The axiom of functional extensionality is I think one of the most easily admitted axiom. It is a consequence of many others, including the axiom of univalence.

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I share this confusion around people avoiding axioms. Thanks for the explanation @Zimmi48; I actually didn’t know those axioms were inconsistent.

In my own work I use functional extensionality and proof irrelevance without thinking too much of it, but for some reason I avoid excluded middle (for which I have no justification; I’ve just gotten used to thinking intuitionistically). I’m not doing theoretical work but building systems, and it seems silly to get lost in the details of axioms when the TCB includes our specifications, which are much less trustworthy than Coq or its foundations.

Even if you do buy into minimizing the TCB, you’re relying on the soundness of Coq, and it can become unsound because of software bugs as much as due to problems in the theory. What I don’t see people talking about is the set of features of Coq they use, even though experimental and less-well-tested features are less likely to be sound than simpler, older, well-tested ones. For example, universe polymorphism and vm_compute have had soundness issues in the past, and newer features like native compute, primitive projections, and probably a number of options you can set are all candidates for undiscovered soundness issues (I think there was actually a soundness bug in primitive projections at one point). The termination checker is also complicated, so you might worry about the set of types used for recursion.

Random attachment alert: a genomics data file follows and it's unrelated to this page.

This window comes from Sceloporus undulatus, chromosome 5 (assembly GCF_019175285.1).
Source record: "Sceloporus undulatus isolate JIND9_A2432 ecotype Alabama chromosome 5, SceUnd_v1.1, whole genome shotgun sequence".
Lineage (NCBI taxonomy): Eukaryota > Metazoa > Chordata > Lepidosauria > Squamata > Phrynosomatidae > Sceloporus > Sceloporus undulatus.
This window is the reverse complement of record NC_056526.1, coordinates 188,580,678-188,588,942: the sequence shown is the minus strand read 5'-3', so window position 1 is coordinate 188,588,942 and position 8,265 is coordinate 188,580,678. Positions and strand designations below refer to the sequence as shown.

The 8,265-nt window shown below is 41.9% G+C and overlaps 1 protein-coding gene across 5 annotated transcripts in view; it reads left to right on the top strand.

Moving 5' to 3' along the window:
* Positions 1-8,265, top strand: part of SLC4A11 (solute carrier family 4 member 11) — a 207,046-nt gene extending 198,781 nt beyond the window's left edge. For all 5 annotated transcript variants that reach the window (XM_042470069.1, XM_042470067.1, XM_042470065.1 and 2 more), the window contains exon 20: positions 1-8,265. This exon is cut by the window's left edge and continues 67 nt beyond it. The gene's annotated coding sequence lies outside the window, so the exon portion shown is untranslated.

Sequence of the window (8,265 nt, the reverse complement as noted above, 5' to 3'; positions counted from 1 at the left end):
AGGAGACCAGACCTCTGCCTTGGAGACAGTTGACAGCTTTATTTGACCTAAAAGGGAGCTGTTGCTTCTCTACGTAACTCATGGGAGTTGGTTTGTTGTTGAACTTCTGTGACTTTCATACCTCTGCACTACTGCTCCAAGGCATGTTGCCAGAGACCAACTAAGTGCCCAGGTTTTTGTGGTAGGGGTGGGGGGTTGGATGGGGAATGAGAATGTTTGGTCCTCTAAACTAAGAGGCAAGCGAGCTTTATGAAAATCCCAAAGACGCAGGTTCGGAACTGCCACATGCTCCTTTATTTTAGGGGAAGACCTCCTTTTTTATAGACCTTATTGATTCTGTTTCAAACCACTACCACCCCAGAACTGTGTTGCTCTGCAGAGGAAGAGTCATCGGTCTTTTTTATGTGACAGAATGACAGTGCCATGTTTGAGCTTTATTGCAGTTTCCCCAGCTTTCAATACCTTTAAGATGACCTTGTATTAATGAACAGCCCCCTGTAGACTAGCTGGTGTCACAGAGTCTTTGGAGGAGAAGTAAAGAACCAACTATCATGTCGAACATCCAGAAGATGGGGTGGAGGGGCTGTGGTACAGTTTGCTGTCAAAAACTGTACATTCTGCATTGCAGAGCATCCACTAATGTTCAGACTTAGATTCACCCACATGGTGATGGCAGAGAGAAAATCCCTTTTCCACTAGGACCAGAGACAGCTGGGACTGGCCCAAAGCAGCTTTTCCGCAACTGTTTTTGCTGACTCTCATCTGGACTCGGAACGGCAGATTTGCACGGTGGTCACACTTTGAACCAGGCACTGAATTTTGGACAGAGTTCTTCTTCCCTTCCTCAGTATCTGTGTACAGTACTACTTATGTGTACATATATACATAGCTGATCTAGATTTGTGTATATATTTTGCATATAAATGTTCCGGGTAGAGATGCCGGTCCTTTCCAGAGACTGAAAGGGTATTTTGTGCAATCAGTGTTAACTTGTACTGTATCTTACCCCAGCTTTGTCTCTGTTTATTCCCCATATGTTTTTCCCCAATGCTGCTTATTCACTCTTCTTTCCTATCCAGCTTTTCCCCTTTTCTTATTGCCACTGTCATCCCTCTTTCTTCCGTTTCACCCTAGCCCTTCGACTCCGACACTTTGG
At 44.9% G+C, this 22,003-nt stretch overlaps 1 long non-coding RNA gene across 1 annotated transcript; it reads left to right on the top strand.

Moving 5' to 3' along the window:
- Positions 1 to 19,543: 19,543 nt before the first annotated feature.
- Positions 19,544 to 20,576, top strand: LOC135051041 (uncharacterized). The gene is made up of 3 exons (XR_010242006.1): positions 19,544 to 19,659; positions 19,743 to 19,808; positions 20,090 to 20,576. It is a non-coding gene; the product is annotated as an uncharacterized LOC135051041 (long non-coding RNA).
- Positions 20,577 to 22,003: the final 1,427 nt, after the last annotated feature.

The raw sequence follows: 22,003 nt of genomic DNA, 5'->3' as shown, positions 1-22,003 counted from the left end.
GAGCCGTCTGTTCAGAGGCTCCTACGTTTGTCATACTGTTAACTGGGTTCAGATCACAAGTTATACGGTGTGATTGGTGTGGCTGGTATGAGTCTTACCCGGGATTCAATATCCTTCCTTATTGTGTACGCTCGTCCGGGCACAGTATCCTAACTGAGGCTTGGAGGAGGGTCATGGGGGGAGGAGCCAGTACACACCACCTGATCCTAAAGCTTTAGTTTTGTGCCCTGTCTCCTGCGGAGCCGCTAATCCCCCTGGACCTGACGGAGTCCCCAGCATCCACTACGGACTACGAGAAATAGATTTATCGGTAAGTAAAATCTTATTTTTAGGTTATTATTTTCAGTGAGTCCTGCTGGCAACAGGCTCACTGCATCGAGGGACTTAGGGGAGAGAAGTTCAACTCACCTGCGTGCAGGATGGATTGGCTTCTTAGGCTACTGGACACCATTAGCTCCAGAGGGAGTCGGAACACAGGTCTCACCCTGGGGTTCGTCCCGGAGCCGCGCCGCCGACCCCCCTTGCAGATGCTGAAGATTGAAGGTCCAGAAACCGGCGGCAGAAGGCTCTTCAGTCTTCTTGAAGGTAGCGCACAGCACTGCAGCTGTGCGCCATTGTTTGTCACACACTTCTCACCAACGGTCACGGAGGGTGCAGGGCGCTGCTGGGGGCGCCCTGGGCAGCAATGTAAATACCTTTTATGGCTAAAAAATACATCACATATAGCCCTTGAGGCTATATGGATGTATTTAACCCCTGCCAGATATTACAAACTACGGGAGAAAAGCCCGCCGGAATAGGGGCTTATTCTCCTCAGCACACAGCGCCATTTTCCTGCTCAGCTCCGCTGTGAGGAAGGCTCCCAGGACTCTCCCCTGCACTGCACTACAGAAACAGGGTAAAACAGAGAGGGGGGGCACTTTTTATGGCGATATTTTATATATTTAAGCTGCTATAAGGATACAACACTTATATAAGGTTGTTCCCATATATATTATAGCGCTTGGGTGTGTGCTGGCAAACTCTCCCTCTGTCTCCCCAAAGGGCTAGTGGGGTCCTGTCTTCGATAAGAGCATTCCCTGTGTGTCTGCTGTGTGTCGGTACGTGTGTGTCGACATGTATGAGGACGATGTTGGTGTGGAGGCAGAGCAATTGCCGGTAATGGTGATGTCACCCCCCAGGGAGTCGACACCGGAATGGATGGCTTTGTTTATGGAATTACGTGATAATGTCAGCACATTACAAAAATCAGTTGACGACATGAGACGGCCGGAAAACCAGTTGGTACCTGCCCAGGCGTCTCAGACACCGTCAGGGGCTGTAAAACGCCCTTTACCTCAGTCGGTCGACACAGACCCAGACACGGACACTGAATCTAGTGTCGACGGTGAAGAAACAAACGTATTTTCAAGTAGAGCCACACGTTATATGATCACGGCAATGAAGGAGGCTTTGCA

For example, universe polymorphism and vm_compute have had soundness issues in the past, and newer features like native compute, primitive projections, and probably a number of options you can set are all candidates for undiscovered soundness issues (I think there was actually a soundness bug in primitive projections at one point). The termination checker is also complicated, so you might worry about the set of types used for recursion.

FWIW, a list of past critical bugs is maintained here: https://github.com/coq/coq/blob/master/dev/doc/critical-bugs

There were indeed two critical bugs with primitive projections that were found quickly after the feature was introduced.

OTOH, the currently known critical bug https://github.com/coq/coq/issues/9294 has to do with template polymorphism, a feature that has been there for a long time but that was never well understood and that is likely to go away soon in favor of a restricted from of full universe polymorphism, which is apparently better understood. Other features that are less well understood and may still contain critical bugs even if they have been there for a long time include advanced uses of the guard condition indeed, and the module system (when doing weird things with functors).